What I am going to say now is not the result of a formal study (which will be done in the near future), but rather a generally conservative measure of the “Project Age” dynamics, based on informal surveys. Again and again in the organisations I worked for as an external project management coach and in the workshops I have given to hundreds of project team members from all kinds of organisations, I have received the following answers when I inquired about their project-related circumstances:
- About only 1 person out of 15 (7%) works full time as a project manager
- Out of those who work full time as a project manager, only 1 out of 10 works on only 1 project at a given time (so 1 out of 150 people, less than 0,7%, manage projects work as a full time project manager on a single project)
- 149 people out of 150 (99,3%) work on many projects at the same time, only 10 of them doing only project work.
- The remaining 140 people (94%) work both on recurring operations in a traditional functional role and on many projects at the same time
- More than 75% of the people surveyed work on more that 5 projects at the same time, 20% admitting to work simultaneously on an unbelievable 10+ projects simultaneously (while doing recurrent work at the same time)
- The vast majority of those projects are multi-functional, meaning that a large part of the project team does not come from the same functional department as the project manager, hence do not report to the same functional boss
- The vast majority of people working both on projects and recurring operations have performance evaluations, on which their promotions, salary raises and bonuses depend, that do not evaluate their performances on projects and their contributions to project results (…so, what’s in those projects for them?).
- 8 persons out of 10 (80%) say that the priorities given to the projects they work on are unclear and are continuously changing for reasons unexplained to them.
….Consequently, in this added confusion of priorities and unclear management goals, the vast majority of the people surveyed admitted that, unless there is “urgent” work to do, as required by their hierarchical boss, they decide on their own which project they are going to address on a given day… and the basis of their decision is “what pleases or interests them most, on a strictly personal level”.
So what does that say about the case for Agility, and what kind of Agility are we talking about?
As I see and experience it, current organizational project environments have nothing to do with the paradigm of a world of projects run by professional project managers with dedicated teams. At best, we are talking about organisations that largely run projects in “weak matrix” mode (no full time project managers on most projects). For those organisations “being a project manager” is not a formal position on an organisation chart, but rather a role, an extra hat worn by people who have others things to do and manage than projects. Those people work in an ever changing project environment, where priorities are redefined continuously, often for legitimate but badly communicated reasons. Such an environment requires a lot of flexibility from project teams to adapt rapidly to new situations, which is basically what Agility means.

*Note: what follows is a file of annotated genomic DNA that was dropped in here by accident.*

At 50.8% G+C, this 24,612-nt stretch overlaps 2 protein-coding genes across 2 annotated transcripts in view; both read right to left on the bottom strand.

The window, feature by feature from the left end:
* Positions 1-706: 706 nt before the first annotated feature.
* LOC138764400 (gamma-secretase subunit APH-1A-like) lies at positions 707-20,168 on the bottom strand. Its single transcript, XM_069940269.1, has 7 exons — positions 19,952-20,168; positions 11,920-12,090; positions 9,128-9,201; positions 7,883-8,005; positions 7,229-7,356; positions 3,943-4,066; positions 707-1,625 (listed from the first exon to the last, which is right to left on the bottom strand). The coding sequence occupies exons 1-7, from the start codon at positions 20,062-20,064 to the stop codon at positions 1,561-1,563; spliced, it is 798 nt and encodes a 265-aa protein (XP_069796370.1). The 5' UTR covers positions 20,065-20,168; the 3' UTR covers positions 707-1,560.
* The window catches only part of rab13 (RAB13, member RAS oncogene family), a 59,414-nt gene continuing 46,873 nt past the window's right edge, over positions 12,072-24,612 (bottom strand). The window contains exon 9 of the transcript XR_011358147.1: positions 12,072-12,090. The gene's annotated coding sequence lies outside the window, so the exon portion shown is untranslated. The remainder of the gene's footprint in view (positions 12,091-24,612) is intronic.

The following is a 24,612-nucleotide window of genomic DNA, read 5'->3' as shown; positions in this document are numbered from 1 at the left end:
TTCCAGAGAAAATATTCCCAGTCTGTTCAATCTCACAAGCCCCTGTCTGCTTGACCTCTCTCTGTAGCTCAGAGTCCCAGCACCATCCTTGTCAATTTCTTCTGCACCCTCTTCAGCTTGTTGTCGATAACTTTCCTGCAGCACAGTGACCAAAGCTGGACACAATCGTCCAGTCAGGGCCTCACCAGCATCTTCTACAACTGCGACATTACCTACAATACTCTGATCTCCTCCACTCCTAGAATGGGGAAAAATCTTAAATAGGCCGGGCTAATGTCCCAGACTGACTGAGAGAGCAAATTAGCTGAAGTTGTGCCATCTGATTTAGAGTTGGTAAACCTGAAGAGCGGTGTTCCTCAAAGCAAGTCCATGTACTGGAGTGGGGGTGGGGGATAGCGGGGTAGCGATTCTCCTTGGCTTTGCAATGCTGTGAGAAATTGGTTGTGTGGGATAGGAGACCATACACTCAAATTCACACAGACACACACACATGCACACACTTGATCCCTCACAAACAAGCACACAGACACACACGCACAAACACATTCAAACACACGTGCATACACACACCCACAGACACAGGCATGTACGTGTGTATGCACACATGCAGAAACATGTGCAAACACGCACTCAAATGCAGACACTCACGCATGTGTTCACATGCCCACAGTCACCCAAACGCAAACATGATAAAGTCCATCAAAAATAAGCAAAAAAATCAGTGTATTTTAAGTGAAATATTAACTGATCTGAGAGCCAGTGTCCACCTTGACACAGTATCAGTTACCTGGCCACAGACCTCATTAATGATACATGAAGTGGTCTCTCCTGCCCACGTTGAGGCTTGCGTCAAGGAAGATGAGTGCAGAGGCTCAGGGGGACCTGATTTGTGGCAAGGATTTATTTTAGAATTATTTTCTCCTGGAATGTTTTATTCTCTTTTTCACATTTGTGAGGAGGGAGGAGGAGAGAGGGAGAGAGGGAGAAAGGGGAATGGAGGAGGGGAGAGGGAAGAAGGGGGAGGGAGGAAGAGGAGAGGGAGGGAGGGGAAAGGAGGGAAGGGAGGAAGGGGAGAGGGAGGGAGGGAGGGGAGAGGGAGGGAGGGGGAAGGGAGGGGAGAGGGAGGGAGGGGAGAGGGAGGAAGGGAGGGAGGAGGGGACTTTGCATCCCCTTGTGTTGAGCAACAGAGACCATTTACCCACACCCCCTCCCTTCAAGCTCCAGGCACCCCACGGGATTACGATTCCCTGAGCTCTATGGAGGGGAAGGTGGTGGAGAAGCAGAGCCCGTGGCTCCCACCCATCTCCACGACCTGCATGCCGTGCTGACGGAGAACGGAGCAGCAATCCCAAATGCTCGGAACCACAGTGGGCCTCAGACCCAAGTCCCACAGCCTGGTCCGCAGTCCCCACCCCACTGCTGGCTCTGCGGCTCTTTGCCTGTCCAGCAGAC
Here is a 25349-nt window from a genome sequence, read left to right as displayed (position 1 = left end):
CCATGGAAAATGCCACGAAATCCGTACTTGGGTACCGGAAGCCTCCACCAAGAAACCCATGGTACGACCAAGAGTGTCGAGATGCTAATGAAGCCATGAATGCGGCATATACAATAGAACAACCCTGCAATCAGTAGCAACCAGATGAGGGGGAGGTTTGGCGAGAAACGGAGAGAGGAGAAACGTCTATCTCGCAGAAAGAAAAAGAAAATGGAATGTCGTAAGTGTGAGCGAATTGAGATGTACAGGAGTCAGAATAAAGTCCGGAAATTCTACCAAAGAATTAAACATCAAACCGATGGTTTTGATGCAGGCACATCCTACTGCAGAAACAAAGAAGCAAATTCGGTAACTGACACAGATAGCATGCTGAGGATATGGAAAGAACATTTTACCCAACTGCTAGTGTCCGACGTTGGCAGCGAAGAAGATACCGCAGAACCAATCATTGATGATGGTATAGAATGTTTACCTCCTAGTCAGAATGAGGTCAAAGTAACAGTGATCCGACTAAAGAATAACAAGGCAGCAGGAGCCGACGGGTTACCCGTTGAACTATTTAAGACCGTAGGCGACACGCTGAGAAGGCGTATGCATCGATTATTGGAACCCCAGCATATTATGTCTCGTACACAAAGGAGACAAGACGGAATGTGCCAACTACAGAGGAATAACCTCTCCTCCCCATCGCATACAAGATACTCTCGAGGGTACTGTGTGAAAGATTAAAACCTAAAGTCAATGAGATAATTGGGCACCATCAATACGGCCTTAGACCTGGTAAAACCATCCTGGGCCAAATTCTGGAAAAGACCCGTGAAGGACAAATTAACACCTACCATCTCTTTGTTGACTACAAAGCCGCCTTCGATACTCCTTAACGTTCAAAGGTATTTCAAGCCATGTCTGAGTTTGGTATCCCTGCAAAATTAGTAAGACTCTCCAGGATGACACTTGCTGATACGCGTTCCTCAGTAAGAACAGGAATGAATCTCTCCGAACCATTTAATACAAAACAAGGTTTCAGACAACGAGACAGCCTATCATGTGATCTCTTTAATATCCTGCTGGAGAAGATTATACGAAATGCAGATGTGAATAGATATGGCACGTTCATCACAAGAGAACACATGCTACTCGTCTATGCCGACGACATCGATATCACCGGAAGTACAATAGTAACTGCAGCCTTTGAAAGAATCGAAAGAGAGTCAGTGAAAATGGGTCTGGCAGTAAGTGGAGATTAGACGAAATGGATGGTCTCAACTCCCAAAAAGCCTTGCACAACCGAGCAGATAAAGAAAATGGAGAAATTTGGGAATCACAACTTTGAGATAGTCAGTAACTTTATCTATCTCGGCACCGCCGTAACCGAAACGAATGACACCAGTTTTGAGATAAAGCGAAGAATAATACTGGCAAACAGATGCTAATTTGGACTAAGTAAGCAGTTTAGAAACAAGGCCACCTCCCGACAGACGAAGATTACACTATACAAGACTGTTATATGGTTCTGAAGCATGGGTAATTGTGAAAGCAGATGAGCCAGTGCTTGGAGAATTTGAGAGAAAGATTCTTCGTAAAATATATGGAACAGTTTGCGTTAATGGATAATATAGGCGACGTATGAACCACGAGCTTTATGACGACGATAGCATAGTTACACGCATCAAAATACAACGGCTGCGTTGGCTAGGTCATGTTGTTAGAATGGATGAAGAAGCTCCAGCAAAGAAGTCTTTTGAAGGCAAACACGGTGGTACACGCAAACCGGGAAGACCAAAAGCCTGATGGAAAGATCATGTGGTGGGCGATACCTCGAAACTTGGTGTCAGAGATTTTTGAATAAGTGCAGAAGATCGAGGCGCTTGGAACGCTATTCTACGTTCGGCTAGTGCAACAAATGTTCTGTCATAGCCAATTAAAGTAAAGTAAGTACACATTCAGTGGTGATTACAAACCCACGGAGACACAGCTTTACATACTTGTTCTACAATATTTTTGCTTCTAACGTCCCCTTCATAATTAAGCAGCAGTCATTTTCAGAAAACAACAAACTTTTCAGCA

In a business context, Agility means “the capability of rapidly and efficiently adapting to changes” (3). However, in the multi-project context depicted above, Agility represents a bigger challenge than putting together processes where humans “physically” move together towards a common goal. We are talking here about humans “psychologically” moving together, aligned by a common vision, while servicing different individual interests achieved through many individual, yet coherent and congruent goals. Short to achieve that, as said Albert Einstein, no physical means will ever compensate for the confusion of goals pulling all of the project team members and whole organisations apart.
Agility is not only a must to move through the chaos of the Project Age, it has to be Agility achieved by mobilizing all stakeholders to act individually, but “as one mind” moved by a common vision, freely adhered too. All efforts of an Agile project management process have to be concentrated in achieving this alignment of individual minds and individual goals. Project stakeholders have to share a common vision and move towards a common outcome, a “individually” desired project outcome, while working on all their other required simultaneous operational and project tasks.
How can we design an Agile framework doing just that? I will offer an answer to this in my next blog entry: “Part 2- 8 principles of successful Agile projects”. I will present 8 elements that have to be put in place to succeed at agile project management.
Don’t forget to leave your comments below.